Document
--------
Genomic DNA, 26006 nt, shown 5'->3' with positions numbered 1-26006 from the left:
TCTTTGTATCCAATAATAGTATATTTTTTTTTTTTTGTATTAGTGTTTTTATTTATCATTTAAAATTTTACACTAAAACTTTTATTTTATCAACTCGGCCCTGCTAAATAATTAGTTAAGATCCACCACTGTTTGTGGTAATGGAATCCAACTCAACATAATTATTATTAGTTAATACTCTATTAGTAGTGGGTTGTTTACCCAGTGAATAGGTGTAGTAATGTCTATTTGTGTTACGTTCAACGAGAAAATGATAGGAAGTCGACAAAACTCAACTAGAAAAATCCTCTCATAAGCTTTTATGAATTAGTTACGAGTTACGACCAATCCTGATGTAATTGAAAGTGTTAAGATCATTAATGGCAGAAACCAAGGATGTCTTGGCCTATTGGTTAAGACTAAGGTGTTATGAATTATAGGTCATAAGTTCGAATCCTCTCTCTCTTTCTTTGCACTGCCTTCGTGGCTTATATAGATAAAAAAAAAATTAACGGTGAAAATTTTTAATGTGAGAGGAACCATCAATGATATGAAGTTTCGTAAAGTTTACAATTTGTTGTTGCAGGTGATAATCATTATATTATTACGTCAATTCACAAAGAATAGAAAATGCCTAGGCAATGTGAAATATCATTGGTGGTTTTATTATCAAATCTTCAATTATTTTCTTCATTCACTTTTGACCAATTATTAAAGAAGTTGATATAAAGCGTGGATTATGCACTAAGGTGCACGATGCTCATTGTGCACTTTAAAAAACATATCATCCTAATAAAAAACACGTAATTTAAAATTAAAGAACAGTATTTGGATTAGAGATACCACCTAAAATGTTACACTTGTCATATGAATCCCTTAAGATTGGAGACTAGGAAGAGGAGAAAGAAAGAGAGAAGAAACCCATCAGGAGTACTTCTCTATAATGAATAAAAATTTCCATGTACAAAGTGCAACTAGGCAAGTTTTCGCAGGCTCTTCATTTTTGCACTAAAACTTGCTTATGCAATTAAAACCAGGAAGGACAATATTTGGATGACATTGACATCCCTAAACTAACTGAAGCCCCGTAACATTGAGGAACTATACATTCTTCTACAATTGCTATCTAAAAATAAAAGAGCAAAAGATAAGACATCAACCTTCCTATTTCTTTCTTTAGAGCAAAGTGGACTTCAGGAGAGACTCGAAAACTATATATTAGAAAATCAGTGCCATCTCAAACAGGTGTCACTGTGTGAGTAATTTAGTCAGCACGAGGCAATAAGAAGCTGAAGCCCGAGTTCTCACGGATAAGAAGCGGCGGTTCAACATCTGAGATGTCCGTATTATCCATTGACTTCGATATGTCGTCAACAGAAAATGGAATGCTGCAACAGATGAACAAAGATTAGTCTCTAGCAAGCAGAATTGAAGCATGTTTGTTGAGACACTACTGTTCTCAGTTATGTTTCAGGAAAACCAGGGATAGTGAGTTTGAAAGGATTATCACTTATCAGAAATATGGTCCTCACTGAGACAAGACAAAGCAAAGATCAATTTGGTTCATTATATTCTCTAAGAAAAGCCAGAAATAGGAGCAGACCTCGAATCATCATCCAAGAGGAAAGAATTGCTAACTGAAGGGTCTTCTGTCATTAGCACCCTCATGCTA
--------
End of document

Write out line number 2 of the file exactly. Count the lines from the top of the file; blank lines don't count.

TCTTTGTATCCAATAATAGTATATTTTTTTTTTTTTGTATTAGTGTTTTTATTTATCATTTAAAATTTTACACTAAAACTTTTATTTTATCAACTCGGCCCTGCTAAATAATTAGTTAAGATCCACCACTGTTTGTGGTAATGGAATCCAACTCAACATAATTATTATTAGTTAATACTCTATTAGTAGTGGGTTGTTTACCCAGTGAATAGGTGTAGTAATGTCTATTTGTGTTACGTTCAACGAGAAAATGATAGGAAGTCGACAAAACTCAACTAGAAAAATCCTCTCATAAGCTTTTATGAATTAGTTACGAGTTACGACCAATCCTGATGTAATTGAAAGTGTTAAGATCATTAATGGCAGAAACCAAGGATGTCTTGGCCTATTGGTTAAGACTAAGGTGTTATGAATTATAGGTCATAAGTTCGAATCCTCTCTCTCTTTCTTTGCACTGCCTTCGTGGCTTATATAGATAAAAAAAAAATTAACGGTGAAAATTTTTAATGTGAGAGGAACCATCAATGATATGAAGTTTCGTAAAGTTTACAATTTGTTGTTGCAGGTGATAATCATTATATTATTACGTCAATTCACAAAGAATAGAAAATGCCTAGGCAATGTGAAATATCATTGGTGGTTTTATTATCAAATCTTCAATTATTTTCTTCATTCACTTTTGACCAATTATTAAAGAAGTTGATATAAAGCGTGGATTATGCACTAAGGTGCACGATGCTCATTGTGCACTTTAAAAAACATATCATCCTAATAAAAAACACGTAATTTAAAATTAAAGAACAGTATTTGGATTAGAGATACCACCTAAAATGTTACACTTGTCATATGAATCCCTTAAGATTGGAGACTAGGAAGAGGAGAAAGAAAGAGAGAAGAAACCCATCAGGAGTACTTCTCTATAATGAATAAAAATTTCCATGTACAAAGTGCAACTAGGCAAGTTTTCGCAGGCTCTTCATTTTTGCACTAAAACTTGCTTATGCAATTAAAACCAGGAAGGACAATATTTGGATGACATTGACATCCCTAAACTAACTGAAGCCCCGTAACATTGAGGAACTATACATTCTTCTACAATTGCTATCTAAAAATAAAAGAGCAAAAGATAAGACATCAACCTTCCTATTTCTTTCTTTAGAGCAAAGTGGACTTCAGGAGAGACTCGAAAACTATATATTAGAAAATCAGTGCCATCTCAAACAGGTGTCACTGTGTGAGTAATTTAGTCAGCACGAGGCAATAAGAAGCTGAAGCCCGAGTTCTCACGGATAAGAAGCGGCGGTTCAACATCTGAGATGTCCGTATTATCCATTGACTTCGATATGTCGTCAACAGAAAATGGAATGCTGCAACAGATGAACAAAGATTAGTCTCTAGCAAGCAGAATTGAAGCATGTTTGTTGAGACACTACTGTTCTCAGTTATGTTTCAGGAAAACCAGGGATAGTGAGTTTGAAAGGATTATCACTTATCAGAAATATGGTCCTCACTGAGACAAGACAAAGCAAAGATCAATTTGGTTCATTATATTCTCTAAGAAAAGCCAGAAATAGGAGCAGACCTCGAATCATCATCCAAGAGGAAAGAATTGCTAACTGAAGGGTCTTCTGTCATTAGCACCCTCATGCTA